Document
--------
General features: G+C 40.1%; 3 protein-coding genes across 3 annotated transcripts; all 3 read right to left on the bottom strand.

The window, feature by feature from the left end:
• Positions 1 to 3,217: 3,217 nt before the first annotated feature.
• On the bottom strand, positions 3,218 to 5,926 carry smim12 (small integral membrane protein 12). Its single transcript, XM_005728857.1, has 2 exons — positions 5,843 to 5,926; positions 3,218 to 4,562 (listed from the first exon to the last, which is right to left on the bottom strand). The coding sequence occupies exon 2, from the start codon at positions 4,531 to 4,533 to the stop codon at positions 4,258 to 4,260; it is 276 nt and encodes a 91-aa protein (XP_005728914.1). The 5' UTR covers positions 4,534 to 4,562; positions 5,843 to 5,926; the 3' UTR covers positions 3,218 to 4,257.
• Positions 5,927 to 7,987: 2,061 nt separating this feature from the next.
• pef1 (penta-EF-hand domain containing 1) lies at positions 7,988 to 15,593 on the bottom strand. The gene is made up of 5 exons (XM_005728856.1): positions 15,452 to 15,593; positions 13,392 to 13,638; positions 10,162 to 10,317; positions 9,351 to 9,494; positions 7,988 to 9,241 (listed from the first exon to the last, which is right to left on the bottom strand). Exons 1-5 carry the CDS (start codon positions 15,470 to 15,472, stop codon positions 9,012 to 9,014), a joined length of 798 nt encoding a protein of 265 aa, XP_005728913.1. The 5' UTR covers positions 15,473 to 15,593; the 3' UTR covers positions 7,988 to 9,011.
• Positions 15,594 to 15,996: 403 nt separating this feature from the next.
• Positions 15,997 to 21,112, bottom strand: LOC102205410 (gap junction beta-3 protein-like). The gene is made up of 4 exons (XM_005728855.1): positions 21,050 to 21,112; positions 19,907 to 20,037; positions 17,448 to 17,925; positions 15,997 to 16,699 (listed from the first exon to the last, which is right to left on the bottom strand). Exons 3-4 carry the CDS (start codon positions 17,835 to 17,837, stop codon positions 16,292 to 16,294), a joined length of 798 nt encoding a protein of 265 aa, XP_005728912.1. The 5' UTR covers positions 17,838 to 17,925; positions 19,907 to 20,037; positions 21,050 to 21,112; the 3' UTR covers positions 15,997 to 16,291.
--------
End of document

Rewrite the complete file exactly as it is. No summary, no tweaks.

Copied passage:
General features: G+C 40.1%; 3 protein-coding genes across 3 annotated transcripts; all 3 read right to left on the bottom strand.

The window, feature by feature from the left end:
• Positions 1 to 3,217: 3,217 nt before the first annotated feature.
• On the bottom strand, positions 3,218 to 5,926 carry smim12 (small integral membrane protein 12). Its single transcript, XM_005728857.1, has 2 exons — positions 5,843 to 5,926; positions 3,218 to 4,562 (listed from the first exon to the last, which is right to left on the bottom strand). The coding sequence occupies exon 2, from the start codon at positions 4,531 to 4,533 to the stop codon at positions 4,258 to 4,260; it is 276 nt and encodes a 91-aa protein (XP_005728914.1). The 5' UTR covers positions 4,534 to 4,562; positions 5,843 to 5,926; the 3' UTR covers positions 3,218 to 4,257.
• Positions 5,927 to 7,987: 2,061 nt separating this feature from the next.
• pef1 (penta-EF-hand domain containing 1) lies at positions 7,988 to 15,593 on the bottom strand. The gene is made up of 5 exons (XM_005728856.1): positions 15,452 to 15,593; positions 13,392 to 13,638; positions 10,162 to 10,317; positions 9,351 to 9,494; positions 7,988 to 9,241 (listed from the first exon to the last, which is right to left on the bottom strand). Exons 1-5 carry the CDS (start codon positions 15,470 to 15,472, stop codon positions 9,012 to 9,014), a joined length of 798 nt encoding a protein of 265 aa, XP_005728913.1. The 5' UTR covers positions 15,473 to 15,593; the 3' UTR covers positions 7,988 to 9,011.
• Positions 15,594 to 15,996: 403 nt separating this feature from the next.
• Positions 15,997 to 21,112, bottom strand: LOC102205410 (gap junction beta-3 protein-like). The gene is made up of 4 exons (XM_005728855.1): positions 21,050 to 21,112; positions 19,907 to 20,037; positions 17,448 to 17,925; positions 15,997 to 16,699 (listed from the first exon to the last, which is right to left on the bottom strand). Exons 3-4 carry the CDS (start codon positions 17,835 to 17,837, stop codon positions 16,292 to 16,294), a joined length of 798 nt encoding a protein of 265 aa, XP_005728912.1. The 5' UTR covers positions 17,838 to 17,925; positions 19,907 to 20,037; positions 21,050 to 21,112; the 3' UTR covers positions 15,997 to 16,291.